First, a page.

I never know quite what to say about poetry; so much for a Cambridge English degree. What I like seems to go through two phases - an initial fondness which may go no further, but, if it does, I suddenly find myself utterly stricken. In neither phase am I capable of explaining my enthusiasm. I have just moved to phase two with Geoffrey Hill. It happened when I was killing time between events at the Oxford Literary Festival. I idly read In Ipsley Church Lane - it's in three parts but I can only find the first online. Fondness was replaced by the authentic shiver and I read again, and again. I have now read the three poems at least twenty times and it's still not enough. Don't ask me why. Well, I will say 'feckless grief' is at the heart of the matter, the impossibility of consolation, that and the great scream of things.
Posted by Bryan Appleyard at 4:56 am
Monday, April 06, 2009
I just heard a geologist on the Today programme say Italy was 'splitting apart'. The words made me gasp. They said nothing extraordinary - we all now know about plate tectonics, the world is in constant motion, the summit of Everest is made of marine limestone etc.. And, if he had said Peru is splitting apart or even Germany, then I would not have batted an eyelid. But Italy splitting apart is, somehow, intolerable, as if beauty itself is threatened by this 'quake.
Posted by Bryan Appleyard at 8:07 am
There were two blog-related incidents at the Oxford Literary Festival where I discussed a)the future of the book b) the short story and c)Peter Conrad. The first was that I met Bill Nighy. I had assumed I knew him, indeed, that he was a a regular on this blog. But, of course, this was because of commenter Susan's undying passion. Nice chap, very thin, very suave. Secondly, during the Conrad event, a rather tough and intelligent question was asked by a member of the audience. This turned out to be none other than super-commenter Mark. Nice chap, quite thin, very suave.
*I won all my three gigs giving me a straight nine points from Oxford, a flying start to the lit fest season.
Posted by Bryan Appleyard at 5:01 am
Saturday, April 04, 2009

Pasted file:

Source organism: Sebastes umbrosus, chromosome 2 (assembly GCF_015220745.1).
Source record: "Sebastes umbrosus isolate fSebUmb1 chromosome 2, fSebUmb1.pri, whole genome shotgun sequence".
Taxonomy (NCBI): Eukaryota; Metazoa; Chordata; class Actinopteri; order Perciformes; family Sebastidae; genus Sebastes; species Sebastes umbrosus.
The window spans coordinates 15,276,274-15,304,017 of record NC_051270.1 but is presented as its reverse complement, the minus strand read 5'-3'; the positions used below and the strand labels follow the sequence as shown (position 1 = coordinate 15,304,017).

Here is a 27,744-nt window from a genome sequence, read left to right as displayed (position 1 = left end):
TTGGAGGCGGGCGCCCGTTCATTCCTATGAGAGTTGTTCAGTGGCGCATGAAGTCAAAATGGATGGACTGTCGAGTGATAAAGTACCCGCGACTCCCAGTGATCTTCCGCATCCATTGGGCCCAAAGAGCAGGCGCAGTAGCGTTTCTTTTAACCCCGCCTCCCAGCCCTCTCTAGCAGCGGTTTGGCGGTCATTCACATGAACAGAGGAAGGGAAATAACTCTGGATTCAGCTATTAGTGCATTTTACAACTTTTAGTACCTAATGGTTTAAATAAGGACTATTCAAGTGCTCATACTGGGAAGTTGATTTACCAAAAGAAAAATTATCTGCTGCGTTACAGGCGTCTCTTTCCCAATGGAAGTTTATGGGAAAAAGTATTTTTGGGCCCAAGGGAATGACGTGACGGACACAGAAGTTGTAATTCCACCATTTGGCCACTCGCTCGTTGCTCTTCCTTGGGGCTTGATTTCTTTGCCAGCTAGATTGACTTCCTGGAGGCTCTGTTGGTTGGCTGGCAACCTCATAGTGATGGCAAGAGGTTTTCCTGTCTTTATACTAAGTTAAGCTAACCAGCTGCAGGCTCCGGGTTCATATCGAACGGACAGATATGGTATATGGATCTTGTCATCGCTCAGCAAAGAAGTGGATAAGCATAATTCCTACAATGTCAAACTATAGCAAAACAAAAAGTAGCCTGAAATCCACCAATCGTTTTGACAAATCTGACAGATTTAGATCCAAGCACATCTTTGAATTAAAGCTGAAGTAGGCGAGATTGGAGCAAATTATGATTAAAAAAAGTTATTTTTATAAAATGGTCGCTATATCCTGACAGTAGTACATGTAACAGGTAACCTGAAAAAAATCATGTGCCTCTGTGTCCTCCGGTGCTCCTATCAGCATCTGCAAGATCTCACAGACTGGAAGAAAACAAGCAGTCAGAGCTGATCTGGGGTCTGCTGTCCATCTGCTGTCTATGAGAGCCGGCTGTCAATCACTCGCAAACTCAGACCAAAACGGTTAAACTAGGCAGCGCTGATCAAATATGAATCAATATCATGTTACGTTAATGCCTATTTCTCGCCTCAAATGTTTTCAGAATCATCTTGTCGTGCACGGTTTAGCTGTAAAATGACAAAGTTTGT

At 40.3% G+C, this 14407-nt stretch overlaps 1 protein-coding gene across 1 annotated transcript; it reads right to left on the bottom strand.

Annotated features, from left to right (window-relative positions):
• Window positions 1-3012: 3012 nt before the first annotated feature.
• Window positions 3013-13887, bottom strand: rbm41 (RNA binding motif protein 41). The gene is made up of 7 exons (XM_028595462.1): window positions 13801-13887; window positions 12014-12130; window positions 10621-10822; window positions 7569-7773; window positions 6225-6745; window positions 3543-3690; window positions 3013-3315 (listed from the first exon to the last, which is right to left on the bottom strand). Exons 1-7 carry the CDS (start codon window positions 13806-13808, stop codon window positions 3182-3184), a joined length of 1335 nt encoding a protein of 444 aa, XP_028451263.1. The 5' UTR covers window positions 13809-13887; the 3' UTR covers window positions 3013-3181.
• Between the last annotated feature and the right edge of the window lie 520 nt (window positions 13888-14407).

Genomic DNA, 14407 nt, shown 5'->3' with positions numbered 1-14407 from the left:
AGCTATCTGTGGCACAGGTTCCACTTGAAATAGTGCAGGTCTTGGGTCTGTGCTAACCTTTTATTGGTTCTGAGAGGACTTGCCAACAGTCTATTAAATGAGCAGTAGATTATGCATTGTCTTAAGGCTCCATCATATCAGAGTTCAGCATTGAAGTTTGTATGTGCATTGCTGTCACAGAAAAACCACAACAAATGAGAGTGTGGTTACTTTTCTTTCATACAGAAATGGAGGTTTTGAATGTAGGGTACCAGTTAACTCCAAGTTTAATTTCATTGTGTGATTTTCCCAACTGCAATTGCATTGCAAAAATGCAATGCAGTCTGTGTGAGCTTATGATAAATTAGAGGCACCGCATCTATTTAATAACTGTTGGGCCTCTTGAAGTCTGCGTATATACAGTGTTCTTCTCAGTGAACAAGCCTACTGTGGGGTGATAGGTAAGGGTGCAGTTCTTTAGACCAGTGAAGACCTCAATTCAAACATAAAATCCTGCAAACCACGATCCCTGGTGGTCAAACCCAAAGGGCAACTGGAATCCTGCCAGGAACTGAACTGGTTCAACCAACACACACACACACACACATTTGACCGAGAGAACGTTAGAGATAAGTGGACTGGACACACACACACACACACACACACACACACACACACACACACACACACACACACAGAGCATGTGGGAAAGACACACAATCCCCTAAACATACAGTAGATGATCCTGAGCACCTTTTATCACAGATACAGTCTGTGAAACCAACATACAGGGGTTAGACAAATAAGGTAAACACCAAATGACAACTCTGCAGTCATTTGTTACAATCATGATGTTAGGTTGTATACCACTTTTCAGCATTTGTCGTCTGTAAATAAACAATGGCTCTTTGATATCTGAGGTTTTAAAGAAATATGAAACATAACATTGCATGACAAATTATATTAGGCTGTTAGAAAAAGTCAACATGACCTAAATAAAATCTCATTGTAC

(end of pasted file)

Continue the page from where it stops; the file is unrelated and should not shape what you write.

Once more too busy to blog. This may be explained by the fact that in tomorrow's Sunday Times I have (I think):
a)An account of Jade Goody funeral by one who was there.
b)A review of Kenan Malik's book on the Rushdie affair and after.
c)A travel piece on Australia.
d)An interview with Russell Crowe and Kevin Macdonald about their film State of Play.
Links tomorrow. Here they are:
Posted by Bryan Appleyard at 5:49 pm
Thursday, April 02, 2009
Everybody is talking about Shrinking Phil, the big shock of the G20 circus. The TV shots of POTUS and Michelle meeting the Queen and her consort were deeply troubling. Mr and Mrs Pres loomed over Liz and Phil, making them look like a couple of garden gnomes- you know, small and slightly furtive. Now, I knew she'd shrunk a bit, but what happened to Phil? I think we should be told.
Posted by Bryan Appleyard at 12:15 pm
Freddie Raphael, who has not yet succumbed to pointlessness, says nobody called Jeffrey is ever any good. Wrong spelling. 'Jeff Goldblum,' I said. 'Oh he's all right, but that's Jeff, not Jeffrey,' he replied. About three hours later he conceded that Jeffrey Katzenberg wasn't all bad.
Posted by Bryan Appleyard at 8:20 am
I have been too busy and brainless to blog. In fact, having written that sentence, my mind goes entirely blank. It's the G20. In any geographical area only so many points can be made within a given period. Millions of points are being made at the G20. This is overloading London's point-making capacity. As a result, I have become entirely pointless. For example, I learn that 87 years ago today Hermann Rorshach died. I can't think of a single point to make about that, though I do note that, surprisingly, he looks a little like Brad Pitt.
Posted by Bryan Appleyard at 7:18 am